Nicholas Hartigan and Vivian Li, U-M History of Art doctoral candidates, give short talks followed by Q & A.
Nicholas Hartigan: "Alexander Calder's Flamingo and the Rise of Public Sculpture in America"
On October 25th 1974, Alexander Calder arrived at his most recent public sculpture installation atop a 40-horse beer wagon with a full circus in tow. Hundreds of spectators waited to receive him and to hear luminaries praise the new artwork, a fifty-three-foot red steel sculpture titled Flamingo, which marked the first completed project of the United States government’s new “Art in Architecture” program. Since 1974, this program and the many other public and private initiatives inspired by it have produced hundreds of public sculptures in cities and communities across the United States. And yet, while public sculpture has become much more ubiquitous, it has also become much less grand in its goals. At issue is the purpose and perceived function of public sculpture, which has changed dramatically in the intervening years.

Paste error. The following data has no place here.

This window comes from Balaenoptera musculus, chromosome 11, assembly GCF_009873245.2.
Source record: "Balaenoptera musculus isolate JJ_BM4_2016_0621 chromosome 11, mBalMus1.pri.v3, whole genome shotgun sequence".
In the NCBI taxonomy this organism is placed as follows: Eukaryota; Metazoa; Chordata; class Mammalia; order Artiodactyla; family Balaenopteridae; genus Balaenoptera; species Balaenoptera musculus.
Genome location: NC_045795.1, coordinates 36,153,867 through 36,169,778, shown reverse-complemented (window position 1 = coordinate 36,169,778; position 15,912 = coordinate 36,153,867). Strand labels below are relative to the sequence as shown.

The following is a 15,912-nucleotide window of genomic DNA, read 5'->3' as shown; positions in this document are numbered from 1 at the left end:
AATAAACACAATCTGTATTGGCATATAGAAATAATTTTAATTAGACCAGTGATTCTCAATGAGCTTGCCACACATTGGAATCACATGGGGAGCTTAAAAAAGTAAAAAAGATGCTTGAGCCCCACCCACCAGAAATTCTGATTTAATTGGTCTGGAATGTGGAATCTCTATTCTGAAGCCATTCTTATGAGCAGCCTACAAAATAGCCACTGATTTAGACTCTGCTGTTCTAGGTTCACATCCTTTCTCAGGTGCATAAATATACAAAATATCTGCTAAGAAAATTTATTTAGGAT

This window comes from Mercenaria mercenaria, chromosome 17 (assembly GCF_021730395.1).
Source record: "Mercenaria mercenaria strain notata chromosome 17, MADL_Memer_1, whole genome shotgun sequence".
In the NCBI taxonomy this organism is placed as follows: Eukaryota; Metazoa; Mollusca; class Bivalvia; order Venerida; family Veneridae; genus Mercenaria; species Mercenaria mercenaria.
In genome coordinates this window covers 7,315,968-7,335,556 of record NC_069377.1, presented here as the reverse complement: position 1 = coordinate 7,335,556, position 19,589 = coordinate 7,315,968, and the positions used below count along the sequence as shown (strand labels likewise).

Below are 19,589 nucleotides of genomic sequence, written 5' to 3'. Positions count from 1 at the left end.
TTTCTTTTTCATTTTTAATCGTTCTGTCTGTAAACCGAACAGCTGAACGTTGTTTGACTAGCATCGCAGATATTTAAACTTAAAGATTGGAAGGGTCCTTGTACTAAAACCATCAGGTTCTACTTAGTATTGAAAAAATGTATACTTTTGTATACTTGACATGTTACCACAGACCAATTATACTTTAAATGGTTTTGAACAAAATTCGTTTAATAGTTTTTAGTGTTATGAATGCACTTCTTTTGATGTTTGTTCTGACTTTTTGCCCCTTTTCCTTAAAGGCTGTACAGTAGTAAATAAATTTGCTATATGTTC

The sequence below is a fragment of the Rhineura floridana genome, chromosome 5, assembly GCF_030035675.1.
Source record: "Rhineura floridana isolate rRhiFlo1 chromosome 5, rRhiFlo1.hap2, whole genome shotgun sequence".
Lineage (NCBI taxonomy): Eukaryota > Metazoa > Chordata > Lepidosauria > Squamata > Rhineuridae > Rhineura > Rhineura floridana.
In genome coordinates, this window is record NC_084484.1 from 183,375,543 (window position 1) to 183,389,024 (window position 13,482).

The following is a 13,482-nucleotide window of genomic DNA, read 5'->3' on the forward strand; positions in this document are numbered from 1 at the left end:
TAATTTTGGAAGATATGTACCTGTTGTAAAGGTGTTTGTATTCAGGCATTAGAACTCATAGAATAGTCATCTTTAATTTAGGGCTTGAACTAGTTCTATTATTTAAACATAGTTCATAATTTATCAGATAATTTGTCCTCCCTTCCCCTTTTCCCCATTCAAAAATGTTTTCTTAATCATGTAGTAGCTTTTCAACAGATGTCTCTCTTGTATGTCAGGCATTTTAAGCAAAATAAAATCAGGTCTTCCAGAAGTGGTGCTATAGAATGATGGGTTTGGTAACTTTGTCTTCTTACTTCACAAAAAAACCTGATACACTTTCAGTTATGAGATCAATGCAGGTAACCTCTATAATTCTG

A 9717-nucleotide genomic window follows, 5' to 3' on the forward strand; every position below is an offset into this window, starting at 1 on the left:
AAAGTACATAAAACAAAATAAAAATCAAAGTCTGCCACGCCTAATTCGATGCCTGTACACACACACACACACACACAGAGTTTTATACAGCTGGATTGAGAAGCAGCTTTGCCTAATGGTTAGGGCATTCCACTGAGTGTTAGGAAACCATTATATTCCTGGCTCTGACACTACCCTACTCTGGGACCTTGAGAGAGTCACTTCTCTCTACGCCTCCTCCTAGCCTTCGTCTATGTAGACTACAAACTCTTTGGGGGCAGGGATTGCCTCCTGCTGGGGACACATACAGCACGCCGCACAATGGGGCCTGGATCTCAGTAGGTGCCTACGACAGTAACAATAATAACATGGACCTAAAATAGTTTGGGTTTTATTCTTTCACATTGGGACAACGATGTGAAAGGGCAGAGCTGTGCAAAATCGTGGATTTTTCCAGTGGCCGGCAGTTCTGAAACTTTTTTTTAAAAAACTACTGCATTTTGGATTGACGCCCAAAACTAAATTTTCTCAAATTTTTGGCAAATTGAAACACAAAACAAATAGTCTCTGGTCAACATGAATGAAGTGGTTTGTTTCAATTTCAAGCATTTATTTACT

This talk will pay close attention to Calder’s Flamingo in order to explain the motivations and aspirations behind the initial boom in public sculpture. It will also consider how the sculpture has been received over time, and discuss how Calder’s artwork is simultaneously held as a highly successful federally funded public sculpture, but also one that would likely never receive a commission today.
Vivian Li: "Bearing Witness: Constructing Revolution in Communist China"
Rent Collection Courtyard (???), a 96-meter long sculptural installation comprising of 114 life-sized clay figures, depicts in six consecutive tableaux downtrodden farmers being exploited for rent by their landlord in pre-Communist revolution China. Created in 1965, the Chinese Communist state in the following year extolled Rent Collection Courtyard as the paradigm in art and sculpture. Centered on “the people,” or renmin, the iconic Rent Collection Courtyard epitomized the new rubric for art in the 1950s and 1960s. After the Communist Revolution in 1949, the Chinese state championed the popularization of art, or “art for the people,” and sought to represent a different international modernism to that of Euro-America.
Through a combination of close visual analysis, archival research, and interviews with Rent Collection Courtyard’s team of sculptors, this talk analyzes how Rent Collection Courtyard willed the particular notion of the victimized people into being through the act of seeing the sculpture group and its subsequent transfers into other media. More broadly, this talk will explore what kind of viewing experience was art supposed to offer in Communist China and how this experience was defined by sculpture.